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Mamma Mia

The new Abba movie has got Lynn Hawthorne rethinking her attitude to the iconic '70s Swedes. Not to mention stomping her feet and waving her arms in the air.

Recently, I wrote about the popularity of tribute bands and how wistful the nostalgia made me, how it made me look at my life and think about how it’s turned out. (see link here).

I said in that piece that I’d never really been a fan of ABBA, but I’ve just been to the cinema to see Mamma Mia! and I’m close to changing my mind!

I haven’t seen that amount of bustle in a cinema foyer for years. Here were 30, 40 and 50-somethings all hassling for a place in a seemingly never-ending queue. Every woman was coiffured, perfumed and dressed to kill.

The few men in the ranks seemed isolated, embarrassed, even wary of this amount of women all packed into one place. They made as little eye contact as possible as they shuffled forward, hoping that they would see no-one they knew. The women pressed relentlessly on, with the kind of enthusiasm reserved usually for post-Christmas sales.

And then we were in, all trying to get the best possible seats and firkling in copious handbags to produce illicit sweets. The group in front of me drew out a bottle of wine and plastic cups, determined to have a good night. There was a sense of occasion, of anticipation, of, dare I say it, sisterhood.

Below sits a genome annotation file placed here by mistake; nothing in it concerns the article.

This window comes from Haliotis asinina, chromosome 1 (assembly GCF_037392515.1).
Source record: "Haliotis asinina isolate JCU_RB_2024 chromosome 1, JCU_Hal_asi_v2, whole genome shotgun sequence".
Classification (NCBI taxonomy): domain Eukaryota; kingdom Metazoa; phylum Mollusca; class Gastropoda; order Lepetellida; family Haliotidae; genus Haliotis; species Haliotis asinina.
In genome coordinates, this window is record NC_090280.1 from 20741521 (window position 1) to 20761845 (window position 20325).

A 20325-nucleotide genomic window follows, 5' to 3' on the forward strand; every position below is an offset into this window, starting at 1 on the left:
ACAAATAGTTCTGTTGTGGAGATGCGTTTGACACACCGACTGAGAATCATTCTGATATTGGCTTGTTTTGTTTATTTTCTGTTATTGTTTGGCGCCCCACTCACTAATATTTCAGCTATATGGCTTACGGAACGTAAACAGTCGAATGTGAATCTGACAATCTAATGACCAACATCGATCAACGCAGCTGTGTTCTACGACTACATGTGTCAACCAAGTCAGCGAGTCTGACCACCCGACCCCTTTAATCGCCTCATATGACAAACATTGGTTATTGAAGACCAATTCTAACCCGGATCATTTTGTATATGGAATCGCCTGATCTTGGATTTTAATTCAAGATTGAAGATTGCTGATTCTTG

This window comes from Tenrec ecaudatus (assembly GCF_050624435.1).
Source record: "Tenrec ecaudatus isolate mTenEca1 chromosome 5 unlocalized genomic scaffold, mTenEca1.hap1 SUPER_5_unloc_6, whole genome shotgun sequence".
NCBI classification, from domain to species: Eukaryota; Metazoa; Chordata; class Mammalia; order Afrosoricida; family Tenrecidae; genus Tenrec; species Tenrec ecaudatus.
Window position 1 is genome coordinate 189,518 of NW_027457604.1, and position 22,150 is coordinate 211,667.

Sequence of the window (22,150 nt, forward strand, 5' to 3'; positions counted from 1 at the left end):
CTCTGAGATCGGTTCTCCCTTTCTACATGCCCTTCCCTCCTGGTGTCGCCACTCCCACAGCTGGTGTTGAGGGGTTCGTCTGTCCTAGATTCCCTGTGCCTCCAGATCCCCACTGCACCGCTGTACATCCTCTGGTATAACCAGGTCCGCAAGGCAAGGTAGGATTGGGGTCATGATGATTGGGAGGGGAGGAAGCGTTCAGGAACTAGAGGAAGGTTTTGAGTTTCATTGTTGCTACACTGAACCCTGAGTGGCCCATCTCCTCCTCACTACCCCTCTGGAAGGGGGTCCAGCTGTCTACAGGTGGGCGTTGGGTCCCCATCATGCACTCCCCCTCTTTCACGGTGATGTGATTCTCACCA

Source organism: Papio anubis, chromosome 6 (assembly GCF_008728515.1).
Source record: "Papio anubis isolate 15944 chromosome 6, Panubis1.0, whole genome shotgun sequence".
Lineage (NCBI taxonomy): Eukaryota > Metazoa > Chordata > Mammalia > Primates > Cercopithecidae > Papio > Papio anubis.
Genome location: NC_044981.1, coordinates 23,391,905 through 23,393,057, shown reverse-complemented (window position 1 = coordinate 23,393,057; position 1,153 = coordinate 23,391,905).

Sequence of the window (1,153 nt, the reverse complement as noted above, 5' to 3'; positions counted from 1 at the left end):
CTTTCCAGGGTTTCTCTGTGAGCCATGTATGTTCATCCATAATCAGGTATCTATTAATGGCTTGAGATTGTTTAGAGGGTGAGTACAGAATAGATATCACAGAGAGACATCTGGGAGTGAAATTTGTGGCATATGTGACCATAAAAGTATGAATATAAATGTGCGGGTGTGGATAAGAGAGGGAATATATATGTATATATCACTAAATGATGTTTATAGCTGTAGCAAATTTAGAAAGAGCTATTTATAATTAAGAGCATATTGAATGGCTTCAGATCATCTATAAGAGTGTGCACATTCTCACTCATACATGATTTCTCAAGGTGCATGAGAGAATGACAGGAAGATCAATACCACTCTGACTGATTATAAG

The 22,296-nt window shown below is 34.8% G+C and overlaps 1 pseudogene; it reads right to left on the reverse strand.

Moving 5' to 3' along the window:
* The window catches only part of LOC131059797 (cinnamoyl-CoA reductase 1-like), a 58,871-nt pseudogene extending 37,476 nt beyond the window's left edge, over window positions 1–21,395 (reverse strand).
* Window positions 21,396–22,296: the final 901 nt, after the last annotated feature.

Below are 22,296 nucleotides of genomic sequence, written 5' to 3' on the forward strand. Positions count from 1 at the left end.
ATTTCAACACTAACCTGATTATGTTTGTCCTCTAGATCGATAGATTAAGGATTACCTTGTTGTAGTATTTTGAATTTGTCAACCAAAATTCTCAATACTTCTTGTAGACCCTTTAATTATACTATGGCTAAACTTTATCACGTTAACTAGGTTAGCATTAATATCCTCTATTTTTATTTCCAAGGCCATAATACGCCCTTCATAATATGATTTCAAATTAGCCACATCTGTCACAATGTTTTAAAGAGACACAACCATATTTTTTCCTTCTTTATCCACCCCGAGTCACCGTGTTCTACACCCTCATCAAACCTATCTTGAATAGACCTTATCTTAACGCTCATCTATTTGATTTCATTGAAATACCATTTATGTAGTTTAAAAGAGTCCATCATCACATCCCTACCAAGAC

After adverts and trailers and other nonsense, the film classification certificate came up and received a cheer, so eager were we for the film to start.

It was worth waiting for because the film is a riot. I haven’t laughed that much in ages. The scenery, the sunlight, the camaraderie, the music, the dancing all blended together to make for a wonderful spectacle of pure entertainment. And how fabulous to have three middle-aged women in lead roles, where they are celebrated and not shunted to the background to make way for the young and the pretty.

Meryl Streep’s singing voice is a revelation and the men, well, they sang like any man we might know: with gusto, but slightly off-key, but when they look that good, who cares? The guys, though reticent at first, obviously enjoyed their new challenge.

At the end of the film, the audience burst into spontaneous and grateful applause, again something I haven’t heard of in years. Everyone joined in with the final songs and emerged from the auditorium still singing and beaming from ear to ear.

The whole production is a joy from start to finish. So stuff the snooty critics who might snipe and go and enjoy a fantastic night out. Revel in the sheer pleasure and fun of it all and let your hair down, too. For one night, it doesn’t matter what’s going on in the outside world, because, for two hours, you are free. Put a spring in your step and a song in your heart and party like you did when you were sweet seventeen. Have a ball!



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